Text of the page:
In the design world, Kortrijk is almost like a place we all yearn for. Year after year, at the overfilled parties at Milan's Salone del Mobile and in the endless halls of Cologne's furniture fair you can hear furniture makers, PR experts and design journalists sighing, saying how great last time in Kortrijk was. In fact, the "Interieur" Biennial in the town on the West Flemish border really has something going for it: The trade fair focuses on class, not on mass, the range is readily comprehensible, the hotels affordable, the distances short, and in the evening you invariably meet everybody else at the only after-hour event - and the atmosphere is therefore almost family-like. This year, that recipe for success has been more or less maintained, even if gradually a breath of globalization is wafting through the seven halls of Expo Kortrijk. Hardly a renowned design producer can afford not to be among the 250 exhibitors and the guests of honor are becoming increasingly international. Which is almost a bit sad, as precisely the slightly provincial eccentricity was always part of the Biennial's charm.
Possibly the word most voiced at the last Interieur biennial was "crisis". Everyone was busy looking for the first signs either of a new sense of moderation, a new feel of defiance or a new decadence in design. While two years ago it was still evidently too early for such effects to be felt, this time the organizers of the Interieur have evidently gone on the offensive and put the fair under the crisis motto of "The New World". Crisis instead of affluence, optimism instead of pessimism, reflection instead of superficiality, color instead of sobriety, these are the properties that are supposed to define the new world. Of course, this has little impact on the range offered by the established exhibitors, but it is to be sensed in the contributions to the design competition, and the prize money was considerably higher this year. Among the winners are a flower vase luminaire, a wooden oven, a water filter and a series of plain wooden furniture, which workers in São Paulo made for their own use and which, with a few minimal interventions, have been transformed into design objects by Marcio Kogan and his staff. The latter project rightly won the special prize sponsored by Vitra Belgium and is showcased with a small presentation in Hall 4. All the other contributions are on view in "Underground", a hall under the ground that in recent years was home to a very uneven chaos of student projects and young designers' stands, but this year is far more orderly and is curated.
Another facet of the "New World" motto is symbolized by Junya Ishigami, this year's guest of honor at the Biennial. Firstly, he was originally an architect and thus stands for how the lines between the different creative design disciplines are increasingly blurring. Secondly, as a Japanese he quite literally comes from a different world. His "Picnic" installation consists of "Family" chairs for Living Divani (which he has given heart-warming white knitted caps and scarves) arranged in a completely white room around the low "Garden Plate" tables, is one of the most beautiful shows the Biennial has to offer this year. Minimalist, poetic and subtly humorous, it seems very Japanese in the best sense of the word.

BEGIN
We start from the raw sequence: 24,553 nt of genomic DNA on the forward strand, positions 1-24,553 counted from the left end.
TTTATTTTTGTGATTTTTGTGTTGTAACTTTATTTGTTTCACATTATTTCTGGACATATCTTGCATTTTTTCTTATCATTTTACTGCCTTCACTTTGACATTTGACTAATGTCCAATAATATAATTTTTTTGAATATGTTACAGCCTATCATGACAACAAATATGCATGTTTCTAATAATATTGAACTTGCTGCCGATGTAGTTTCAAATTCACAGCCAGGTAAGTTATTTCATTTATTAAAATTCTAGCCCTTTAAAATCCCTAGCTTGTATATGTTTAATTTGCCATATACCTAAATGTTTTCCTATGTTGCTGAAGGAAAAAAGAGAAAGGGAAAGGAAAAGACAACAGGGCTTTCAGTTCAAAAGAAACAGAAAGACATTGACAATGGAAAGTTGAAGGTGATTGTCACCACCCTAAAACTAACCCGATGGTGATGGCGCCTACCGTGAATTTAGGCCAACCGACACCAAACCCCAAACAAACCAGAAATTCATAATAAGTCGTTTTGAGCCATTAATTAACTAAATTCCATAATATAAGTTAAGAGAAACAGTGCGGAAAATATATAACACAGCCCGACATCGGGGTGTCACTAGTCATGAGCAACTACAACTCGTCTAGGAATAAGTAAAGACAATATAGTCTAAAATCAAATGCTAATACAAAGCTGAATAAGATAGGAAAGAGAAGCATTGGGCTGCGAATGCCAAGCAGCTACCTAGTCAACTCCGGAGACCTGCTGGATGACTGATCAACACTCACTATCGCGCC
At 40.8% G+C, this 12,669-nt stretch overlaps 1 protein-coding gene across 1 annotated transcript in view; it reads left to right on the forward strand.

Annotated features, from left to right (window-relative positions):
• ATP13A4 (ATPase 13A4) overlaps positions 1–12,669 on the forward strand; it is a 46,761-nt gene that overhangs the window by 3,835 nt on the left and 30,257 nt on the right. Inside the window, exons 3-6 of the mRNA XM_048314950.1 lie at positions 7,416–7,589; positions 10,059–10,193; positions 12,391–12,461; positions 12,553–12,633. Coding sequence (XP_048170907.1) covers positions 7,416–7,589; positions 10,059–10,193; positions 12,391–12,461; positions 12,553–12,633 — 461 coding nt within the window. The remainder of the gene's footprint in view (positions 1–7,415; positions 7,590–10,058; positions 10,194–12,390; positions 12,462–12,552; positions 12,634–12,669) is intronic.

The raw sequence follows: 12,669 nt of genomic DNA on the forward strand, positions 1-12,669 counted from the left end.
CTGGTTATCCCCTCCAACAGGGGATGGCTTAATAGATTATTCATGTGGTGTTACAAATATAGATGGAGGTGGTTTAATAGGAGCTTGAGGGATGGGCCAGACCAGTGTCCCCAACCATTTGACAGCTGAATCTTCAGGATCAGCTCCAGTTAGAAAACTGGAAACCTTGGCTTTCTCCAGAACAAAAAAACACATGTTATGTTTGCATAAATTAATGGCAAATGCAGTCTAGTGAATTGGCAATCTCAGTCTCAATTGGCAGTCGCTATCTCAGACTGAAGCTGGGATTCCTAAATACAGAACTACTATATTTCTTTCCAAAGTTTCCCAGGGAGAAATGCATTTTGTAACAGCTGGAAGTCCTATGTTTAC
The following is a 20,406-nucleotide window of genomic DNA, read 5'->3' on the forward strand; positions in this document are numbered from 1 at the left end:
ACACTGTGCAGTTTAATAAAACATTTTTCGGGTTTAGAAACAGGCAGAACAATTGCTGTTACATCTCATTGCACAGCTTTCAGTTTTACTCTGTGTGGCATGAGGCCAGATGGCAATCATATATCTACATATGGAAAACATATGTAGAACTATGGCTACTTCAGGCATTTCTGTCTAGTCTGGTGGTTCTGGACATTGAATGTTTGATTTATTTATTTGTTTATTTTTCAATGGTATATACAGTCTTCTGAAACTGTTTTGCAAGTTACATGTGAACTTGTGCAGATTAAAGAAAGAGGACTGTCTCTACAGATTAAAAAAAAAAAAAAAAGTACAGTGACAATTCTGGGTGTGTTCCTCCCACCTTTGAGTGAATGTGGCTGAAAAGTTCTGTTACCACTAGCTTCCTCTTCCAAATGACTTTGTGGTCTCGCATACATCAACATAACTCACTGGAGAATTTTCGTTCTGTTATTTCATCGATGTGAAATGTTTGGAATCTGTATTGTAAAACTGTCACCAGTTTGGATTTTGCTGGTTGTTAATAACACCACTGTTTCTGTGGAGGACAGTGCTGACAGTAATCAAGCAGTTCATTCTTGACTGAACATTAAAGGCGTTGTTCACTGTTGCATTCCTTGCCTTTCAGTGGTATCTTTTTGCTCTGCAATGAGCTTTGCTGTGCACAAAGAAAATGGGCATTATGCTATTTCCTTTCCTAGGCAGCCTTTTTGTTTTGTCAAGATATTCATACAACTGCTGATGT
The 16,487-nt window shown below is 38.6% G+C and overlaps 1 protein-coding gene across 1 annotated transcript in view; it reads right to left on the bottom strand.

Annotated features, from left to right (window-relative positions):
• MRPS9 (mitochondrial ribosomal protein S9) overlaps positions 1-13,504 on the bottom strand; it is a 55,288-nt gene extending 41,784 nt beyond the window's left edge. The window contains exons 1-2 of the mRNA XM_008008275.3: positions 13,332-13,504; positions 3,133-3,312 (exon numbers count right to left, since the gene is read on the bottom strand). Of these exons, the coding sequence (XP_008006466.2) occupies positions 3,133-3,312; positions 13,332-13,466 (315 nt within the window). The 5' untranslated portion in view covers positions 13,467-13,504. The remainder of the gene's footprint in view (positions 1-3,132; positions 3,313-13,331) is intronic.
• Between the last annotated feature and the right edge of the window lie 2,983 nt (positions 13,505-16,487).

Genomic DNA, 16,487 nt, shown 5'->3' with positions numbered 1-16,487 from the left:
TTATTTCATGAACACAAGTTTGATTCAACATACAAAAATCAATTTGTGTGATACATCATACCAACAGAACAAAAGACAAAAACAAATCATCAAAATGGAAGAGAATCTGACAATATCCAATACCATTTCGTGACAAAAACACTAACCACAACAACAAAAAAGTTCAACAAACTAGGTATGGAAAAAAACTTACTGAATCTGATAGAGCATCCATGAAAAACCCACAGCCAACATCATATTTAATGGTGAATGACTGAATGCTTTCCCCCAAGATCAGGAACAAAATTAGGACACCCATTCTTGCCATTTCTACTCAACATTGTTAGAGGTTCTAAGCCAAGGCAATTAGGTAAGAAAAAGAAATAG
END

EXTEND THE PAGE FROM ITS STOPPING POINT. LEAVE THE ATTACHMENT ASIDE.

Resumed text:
Right next door is a small installation presenting the work of Belgian Bram Boo - this fair's "Designer of the Year". His furniture designs stand out for the cubist shapes, some of which seem to evolve like crystalline growths from tables or chairs. Such idiosyncrasy is typical of Belgium design, which this year again contributes the most interesting items to the Biennial. While Moroso & Co have already displayed their new products in Milan and have nothing new to show in Kortrijk, many of the Belgian and a few Dutch manufacturers choose precisely Kortrijk to highlight new products. This time, for example, the children's furniture set "BooBoo" created by Bram Boo for Feld is new, as is the "Art of the Loom" project by Deweer Gallery, which presents carpets made to designs by 14 international artists, ranging from Jan de Cock via Stephan Balkenhol to Tony Cragg. Local champions Extremis spotlight their "Hopper" picnic bench - and thus only one item, but all the bigger for it; and Wildspirit has Gerd Couckhuyt's retro "MoonLounger" chair on show. By contrast, at Modular Lighting Instruments you hardly notice the product novelties as the entire fair stand is marvelously presented as a huge pinball machine.
What also largely goes unnoticed are the special exhibitions in the trade fair's central corridor, the "Rambla". For this zone, architecture office de Vylder Vinck Tallieu developed a special installation called "Mirror Mirror on the Wall" consisting of completely mirrored-covered boxes. The engaging game of reflections may be conceptually interesting, but primarily confuses visitors and diverts their attention away from the content of the boxes, which also completely clutter up the space.
Presumably, the idea was that these mirror boxes also symbolized a "new world" at the Biennial. Otherwise, the optimistic crisis-motto is on balance good for the event, because it does not ignore current economic conditions but does not act too morally and ascetically in response. The prime proof of the fact that the Kortrijk Interieur Biennial can be good fun for all the crisis is the pretty silly, staggeringly huge, bright red Chihuahua made of corrugated cardboard by Belgian designer Charles Kaisin for card paneling maker Bee - located in the middle of Hall 1 and baptized "Beehuahua". The mega-mutt introduced a surreal element into the event that for all the globalization shows it to be what we so like it to be: experimental, Belgian, a mixture of brash and odd, and above all very "companionable".
October 15 - 24, 2010